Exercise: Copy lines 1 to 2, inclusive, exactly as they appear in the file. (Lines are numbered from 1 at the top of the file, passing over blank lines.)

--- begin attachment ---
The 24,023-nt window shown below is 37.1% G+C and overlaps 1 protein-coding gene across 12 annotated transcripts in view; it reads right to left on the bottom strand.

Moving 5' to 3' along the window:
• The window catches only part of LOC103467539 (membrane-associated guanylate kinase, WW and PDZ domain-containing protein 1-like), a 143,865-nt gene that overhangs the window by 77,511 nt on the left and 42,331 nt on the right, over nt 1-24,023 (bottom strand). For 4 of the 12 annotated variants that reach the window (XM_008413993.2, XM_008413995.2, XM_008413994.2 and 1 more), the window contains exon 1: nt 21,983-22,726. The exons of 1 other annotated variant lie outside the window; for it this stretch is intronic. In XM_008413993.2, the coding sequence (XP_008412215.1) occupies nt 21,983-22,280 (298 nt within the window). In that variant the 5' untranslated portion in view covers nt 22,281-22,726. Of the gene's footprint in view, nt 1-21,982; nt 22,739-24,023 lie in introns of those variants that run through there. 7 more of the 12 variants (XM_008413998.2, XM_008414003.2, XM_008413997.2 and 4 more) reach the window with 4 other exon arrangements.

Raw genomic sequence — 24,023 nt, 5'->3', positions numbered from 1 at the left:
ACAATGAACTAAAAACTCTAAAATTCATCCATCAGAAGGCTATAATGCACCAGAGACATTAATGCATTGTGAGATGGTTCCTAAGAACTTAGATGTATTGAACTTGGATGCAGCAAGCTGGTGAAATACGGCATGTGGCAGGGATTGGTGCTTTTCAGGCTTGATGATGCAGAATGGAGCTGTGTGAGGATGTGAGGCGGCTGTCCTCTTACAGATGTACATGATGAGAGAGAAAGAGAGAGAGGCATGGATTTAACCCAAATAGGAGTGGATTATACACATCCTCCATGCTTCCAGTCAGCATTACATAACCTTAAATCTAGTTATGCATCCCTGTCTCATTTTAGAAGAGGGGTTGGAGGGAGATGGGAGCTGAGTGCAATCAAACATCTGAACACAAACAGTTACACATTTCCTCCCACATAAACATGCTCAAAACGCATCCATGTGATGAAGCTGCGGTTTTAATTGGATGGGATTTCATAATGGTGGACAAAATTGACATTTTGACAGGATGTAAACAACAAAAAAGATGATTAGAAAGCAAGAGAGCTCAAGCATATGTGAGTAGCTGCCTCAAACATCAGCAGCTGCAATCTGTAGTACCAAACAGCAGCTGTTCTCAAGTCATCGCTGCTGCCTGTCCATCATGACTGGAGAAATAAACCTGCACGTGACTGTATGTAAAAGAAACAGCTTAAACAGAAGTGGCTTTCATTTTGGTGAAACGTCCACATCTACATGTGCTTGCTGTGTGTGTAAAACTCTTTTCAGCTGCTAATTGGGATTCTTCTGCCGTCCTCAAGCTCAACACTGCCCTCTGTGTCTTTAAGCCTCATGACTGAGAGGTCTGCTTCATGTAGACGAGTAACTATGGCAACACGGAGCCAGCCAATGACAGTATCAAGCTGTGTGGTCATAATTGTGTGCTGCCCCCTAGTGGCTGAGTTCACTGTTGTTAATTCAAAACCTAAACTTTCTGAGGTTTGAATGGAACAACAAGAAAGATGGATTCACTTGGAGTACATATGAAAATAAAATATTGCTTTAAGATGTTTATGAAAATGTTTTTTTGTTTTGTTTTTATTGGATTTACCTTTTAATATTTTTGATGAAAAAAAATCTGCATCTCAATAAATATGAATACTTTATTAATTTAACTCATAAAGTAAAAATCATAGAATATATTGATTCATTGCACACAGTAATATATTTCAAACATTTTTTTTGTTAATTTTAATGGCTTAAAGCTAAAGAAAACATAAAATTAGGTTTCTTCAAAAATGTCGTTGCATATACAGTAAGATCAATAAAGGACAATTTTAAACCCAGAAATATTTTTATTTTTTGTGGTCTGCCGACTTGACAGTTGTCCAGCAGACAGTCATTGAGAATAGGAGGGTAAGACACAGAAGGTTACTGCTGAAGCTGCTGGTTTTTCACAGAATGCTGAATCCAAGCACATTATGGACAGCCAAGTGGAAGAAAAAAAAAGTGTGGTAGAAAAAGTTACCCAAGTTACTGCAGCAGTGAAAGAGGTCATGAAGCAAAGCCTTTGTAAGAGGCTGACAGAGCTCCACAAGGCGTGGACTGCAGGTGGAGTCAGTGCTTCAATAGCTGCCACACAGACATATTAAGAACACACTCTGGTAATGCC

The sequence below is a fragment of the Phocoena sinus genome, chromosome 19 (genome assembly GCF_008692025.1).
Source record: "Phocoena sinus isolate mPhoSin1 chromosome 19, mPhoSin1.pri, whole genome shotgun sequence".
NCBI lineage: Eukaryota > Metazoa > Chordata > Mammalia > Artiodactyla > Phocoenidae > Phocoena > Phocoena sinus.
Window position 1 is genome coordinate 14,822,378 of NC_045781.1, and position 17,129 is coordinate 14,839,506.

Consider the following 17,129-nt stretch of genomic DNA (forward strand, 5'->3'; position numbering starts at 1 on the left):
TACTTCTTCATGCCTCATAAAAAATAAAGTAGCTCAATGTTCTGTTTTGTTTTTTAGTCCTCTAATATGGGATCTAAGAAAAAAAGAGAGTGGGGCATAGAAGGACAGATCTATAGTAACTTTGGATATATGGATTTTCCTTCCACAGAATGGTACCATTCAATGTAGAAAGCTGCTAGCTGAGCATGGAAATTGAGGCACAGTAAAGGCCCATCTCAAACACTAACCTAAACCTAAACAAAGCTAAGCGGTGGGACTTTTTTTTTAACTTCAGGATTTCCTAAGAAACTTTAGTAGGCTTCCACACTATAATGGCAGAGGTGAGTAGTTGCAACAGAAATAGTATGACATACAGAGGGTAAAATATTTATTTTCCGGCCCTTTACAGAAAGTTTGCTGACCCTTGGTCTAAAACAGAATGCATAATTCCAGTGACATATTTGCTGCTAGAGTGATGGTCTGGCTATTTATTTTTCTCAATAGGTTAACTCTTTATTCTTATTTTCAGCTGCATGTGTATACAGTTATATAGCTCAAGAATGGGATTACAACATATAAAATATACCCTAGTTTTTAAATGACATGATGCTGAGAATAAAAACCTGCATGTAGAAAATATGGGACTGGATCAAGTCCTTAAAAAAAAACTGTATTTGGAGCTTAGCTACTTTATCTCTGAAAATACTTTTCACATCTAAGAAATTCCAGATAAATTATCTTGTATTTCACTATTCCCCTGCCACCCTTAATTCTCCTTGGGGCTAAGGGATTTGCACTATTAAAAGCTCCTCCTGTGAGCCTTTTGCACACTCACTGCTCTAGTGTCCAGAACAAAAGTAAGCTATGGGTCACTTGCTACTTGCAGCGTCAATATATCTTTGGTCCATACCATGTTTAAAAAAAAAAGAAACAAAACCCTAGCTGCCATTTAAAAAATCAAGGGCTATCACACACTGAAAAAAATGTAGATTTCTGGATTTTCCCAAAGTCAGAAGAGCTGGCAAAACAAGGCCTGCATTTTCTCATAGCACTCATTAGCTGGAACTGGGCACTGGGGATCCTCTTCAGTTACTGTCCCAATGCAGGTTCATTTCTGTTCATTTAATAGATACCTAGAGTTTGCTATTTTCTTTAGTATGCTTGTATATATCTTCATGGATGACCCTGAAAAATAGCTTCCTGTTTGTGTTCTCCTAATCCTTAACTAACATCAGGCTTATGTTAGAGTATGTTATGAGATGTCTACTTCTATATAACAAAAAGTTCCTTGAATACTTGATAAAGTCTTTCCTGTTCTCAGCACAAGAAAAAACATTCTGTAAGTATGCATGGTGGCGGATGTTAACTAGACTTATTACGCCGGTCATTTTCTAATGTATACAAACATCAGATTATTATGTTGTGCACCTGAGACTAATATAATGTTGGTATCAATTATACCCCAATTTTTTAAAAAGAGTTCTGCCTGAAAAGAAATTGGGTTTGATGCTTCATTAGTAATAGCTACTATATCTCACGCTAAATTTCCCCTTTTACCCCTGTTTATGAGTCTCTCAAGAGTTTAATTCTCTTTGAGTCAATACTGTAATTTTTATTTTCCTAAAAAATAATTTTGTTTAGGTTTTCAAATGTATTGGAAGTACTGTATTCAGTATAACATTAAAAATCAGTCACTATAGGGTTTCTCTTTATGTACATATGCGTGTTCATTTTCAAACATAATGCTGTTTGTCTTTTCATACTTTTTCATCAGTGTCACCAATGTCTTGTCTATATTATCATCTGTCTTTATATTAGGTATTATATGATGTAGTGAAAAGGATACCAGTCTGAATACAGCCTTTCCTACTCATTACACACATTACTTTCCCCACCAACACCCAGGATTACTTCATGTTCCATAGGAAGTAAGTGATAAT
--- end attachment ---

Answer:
The 24,023-nt window shown below is 37.1% G+C and overlaps 1 protein-coding gene across 12 annotated transcripts in view; it reads right to left on the bottom strand.

Moving 5' to 3' along the window: